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Alex Speier

David Ortiz is hammering baseballs, so why is he slumping?

David Ortiz is hitting .219 this season.
David Ortiz is hitting .219 this season.(Getty Images)

David Ortiz is hitting baseballs as hard as Mike Trout.

That’s not entirely accurate. Baseballs have come off Trout’s bat, according to MLB At-Bat data compiled at BaseballSavant.com, with an average exit velocity of 92.60 mph, 15th best in the big leagues. Ortiz trails him, at 92.49 mph, 16th best in the majors.

So, advantage Trout. Still, the marks are so close that they force a reconsideration of exactly what Ortiz’s considerable struggles to this point in the year actually suggest.

After all, Ortiz (6 homers, .219 average, .297 OBP, .362 slugging) ranks ahead of players such as Todd Frazier (17 homers, .293/.363/.604), Albert Pujols (16 HR, .264/.316/.523), and Jose Abreu (11 HR, .283/.339/.500) in terms of the speed at which baseballs are flying off his bat.

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The fact that Ortiz ranks in the top 20 in Major League Baseball in exit velocity is intriguing, given that the other members of the group represent something of a who’s-who of the game’s top sluggers, with names like Giancarlo Stanton, Miguel Cabrera, and Josh Donaldson near the top of the list. Meanwhile, lining up Ortiz’s statistics next to the other members of the MLB top 20 in exit velocity is something of an exercise in “one of these things is not like the other.”

No one else in the top-20 group is hitting below .240. Ortiz has a .297 OBP; the only two players with worse OBPs in the top-20 exit velocity group (Ryan Howard and Mark Trumbo) have drastically higher strikeout and lower walk rates than Ortiz. Of the group, Ortiz has a middle-of-the-pack walk rate – just over one walk per 10 plate appearances, ninth best in this group – that suggests solid if not elite pitch selectivity and the third-lowest strikeout rate of this group.

Ortiz has a .372 slugging percentage, last on the list by a lot. In fact, only one other player (whiff machine Jorge Soler of the Cubs, with a .403 slugging percentage) has a slugging mark under .450. If Soler made contact as often as Ortiz, his slugging percentage would be considerably higher.

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Top average exit velocity
BABIP = batting average on balls in play
Avg. Exit Velocity HR BABIP
Giancarlo Stanton 98.51 21 .274
Joc Pederson 95.18 17 .297
Josh Donaldson 94.06 17 .326
Pedro Alvarez 93.9 10 .272
Miguel Cabrera 93.61 12 .361
Yasmani Grandal 93.6 6 .317
Ryan Braun 93.56 13 .273
Alex Rodriguez 93.54 11 .307
Jorge Soler 93.48 4 .383
Jose Bautista 93.35 11 .259
Paul Goldschmidt 93.23 17 .396
Prince Fielder 92.99 10 .370
Mark Trumbo 92.82 9 .273
Ryan Howard 92.69 11 .281
Mike Trout 92.6 16 .313
David Ortiz 92.49 6 .234
Freddie Freeman 92.36 10 .363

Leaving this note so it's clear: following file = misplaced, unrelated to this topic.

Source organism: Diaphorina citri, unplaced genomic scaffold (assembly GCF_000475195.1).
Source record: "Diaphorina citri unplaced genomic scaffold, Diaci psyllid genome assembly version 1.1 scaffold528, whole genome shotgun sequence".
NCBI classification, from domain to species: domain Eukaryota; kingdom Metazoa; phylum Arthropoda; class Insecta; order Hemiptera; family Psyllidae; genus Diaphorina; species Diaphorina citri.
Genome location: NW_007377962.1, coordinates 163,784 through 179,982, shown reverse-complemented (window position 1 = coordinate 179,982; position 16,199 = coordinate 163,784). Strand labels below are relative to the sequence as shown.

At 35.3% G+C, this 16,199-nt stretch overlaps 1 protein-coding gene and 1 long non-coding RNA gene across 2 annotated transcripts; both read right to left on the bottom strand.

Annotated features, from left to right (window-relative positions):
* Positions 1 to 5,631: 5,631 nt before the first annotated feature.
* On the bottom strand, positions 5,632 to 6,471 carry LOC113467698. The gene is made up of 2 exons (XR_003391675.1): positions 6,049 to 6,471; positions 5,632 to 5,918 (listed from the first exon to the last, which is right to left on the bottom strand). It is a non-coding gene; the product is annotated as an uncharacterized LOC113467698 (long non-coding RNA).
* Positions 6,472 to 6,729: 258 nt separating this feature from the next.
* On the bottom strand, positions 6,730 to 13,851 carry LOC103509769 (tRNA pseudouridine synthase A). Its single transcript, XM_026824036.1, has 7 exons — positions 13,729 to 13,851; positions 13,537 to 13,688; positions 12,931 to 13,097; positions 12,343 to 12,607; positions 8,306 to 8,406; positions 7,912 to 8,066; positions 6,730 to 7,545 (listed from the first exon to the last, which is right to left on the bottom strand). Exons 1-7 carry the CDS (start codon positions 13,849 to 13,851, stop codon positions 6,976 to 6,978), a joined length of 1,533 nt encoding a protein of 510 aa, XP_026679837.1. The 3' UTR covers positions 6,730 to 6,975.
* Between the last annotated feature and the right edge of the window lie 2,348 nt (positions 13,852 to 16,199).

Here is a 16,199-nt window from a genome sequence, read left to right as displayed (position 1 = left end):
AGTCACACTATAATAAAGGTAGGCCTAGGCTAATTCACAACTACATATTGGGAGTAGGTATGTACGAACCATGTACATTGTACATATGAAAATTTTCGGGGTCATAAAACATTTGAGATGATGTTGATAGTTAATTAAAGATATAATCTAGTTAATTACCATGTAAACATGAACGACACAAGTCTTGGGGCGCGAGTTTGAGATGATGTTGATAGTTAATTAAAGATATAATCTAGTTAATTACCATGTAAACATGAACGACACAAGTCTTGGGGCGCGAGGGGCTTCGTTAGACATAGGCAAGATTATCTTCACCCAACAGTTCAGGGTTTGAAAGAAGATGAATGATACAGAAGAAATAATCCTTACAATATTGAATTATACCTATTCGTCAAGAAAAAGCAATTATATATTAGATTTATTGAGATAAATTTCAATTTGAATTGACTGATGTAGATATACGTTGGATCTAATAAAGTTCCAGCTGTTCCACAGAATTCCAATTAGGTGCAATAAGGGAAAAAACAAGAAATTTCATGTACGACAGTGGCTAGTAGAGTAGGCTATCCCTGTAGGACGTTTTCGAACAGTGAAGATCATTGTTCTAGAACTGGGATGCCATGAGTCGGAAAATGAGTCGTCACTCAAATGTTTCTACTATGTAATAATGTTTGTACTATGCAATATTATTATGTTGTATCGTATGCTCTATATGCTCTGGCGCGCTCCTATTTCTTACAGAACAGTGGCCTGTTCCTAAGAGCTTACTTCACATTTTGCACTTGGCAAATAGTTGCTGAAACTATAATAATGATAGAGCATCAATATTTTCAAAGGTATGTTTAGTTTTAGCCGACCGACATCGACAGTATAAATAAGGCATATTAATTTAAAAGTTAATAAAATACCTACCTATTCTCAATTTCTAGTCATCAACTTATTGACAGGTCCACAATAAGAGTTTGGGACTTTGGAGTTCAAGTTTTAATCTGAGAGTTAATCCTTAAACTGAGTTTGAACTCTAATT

Todd Frazier 92.3 17 .294
Albert Pujols 92.28 16 .233
Jose Abreu 92.18 11 .310
SOURCE: BaseballSavant.com, Fangraphs.com

There is the possibility that Ortiz has encountered a considerable run of bad luck. Even though he's hitting the ball hard, he has a career-worst .234 batting average on balls in play (BABIP), a mark that is well below his career-average BABIP of .300 and that ranks 19th in this group of 20 hitters. (Many of the hardest hit balls by Albert Pujols, who ranks 20th on the list, don't count towards BABIP, since he's launched 16 homers -- which count as balls not in play.)

Of course, increased sophistication of shifts against Ortiz might also contribute to the frequency with which his well-struck balls turn into outs, but a.) that seems like an incomplete explanation and b.) it doesn't mean that his physical skills have eroded to the point of rendering it unlikely that he will contribute.

It doesn’t make sense. Ortiz is doing a credible job of getting the bat on the ball, and when he does, he’s hitting it as hard as some of baseball’s elite sluggers, yet his offensive line is terrible. The fact he is hitting the ball hard and frequently suggests that the questions about whether he still has the physical skill to play – and perform as a middle-of-the-order hitter – might be at least somewhat misplaced.

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That’s not to suggest that Ortiz shouldn’t be sitting against lefties. His staggeringly poor performance against lefties (.114 average, .111 OBP, .157 slugging mark, 0 homers, 0 walks, 14 strikeouts in 72 plate appearances) isn’t something the Sox can endure at a time when their offense is mired in a mess, especially given the additional benefit of getting Hanley Ramirez out of left field. Given that Ortiz has yet to take a walk against a lefty this year, after 72 plate appearances, it’s fair to suggest that career track record can’t rule the day when it comes to playing or sitting him against southpaws.

But against righthanded pitchers, there’s a different story. Ortiz remains formidable. He’s posted a .278 average, .387 OBP, and .492 slugging mark against pitchers of the opposite hand.

There is a strange home (.355/.461/.565) vs. road (.203/.311/.422) component to that success against righties, but a shockingly low .196 batting average on balls in play against righties on the road suggests that the marks as a visitor may climb considerably.

In other words, against righthanded pitchers, there’s plenty – how hard he’s hitting the ball, his plate discipline, and frequency of contact – to suggest that even if he’s not exactly what he’s been in recent years, he’s close enough to it that Ortiz can remain a potent lineup presence.

The sort of contact that he’s making is not that of a player who has already staggered past the finish line.

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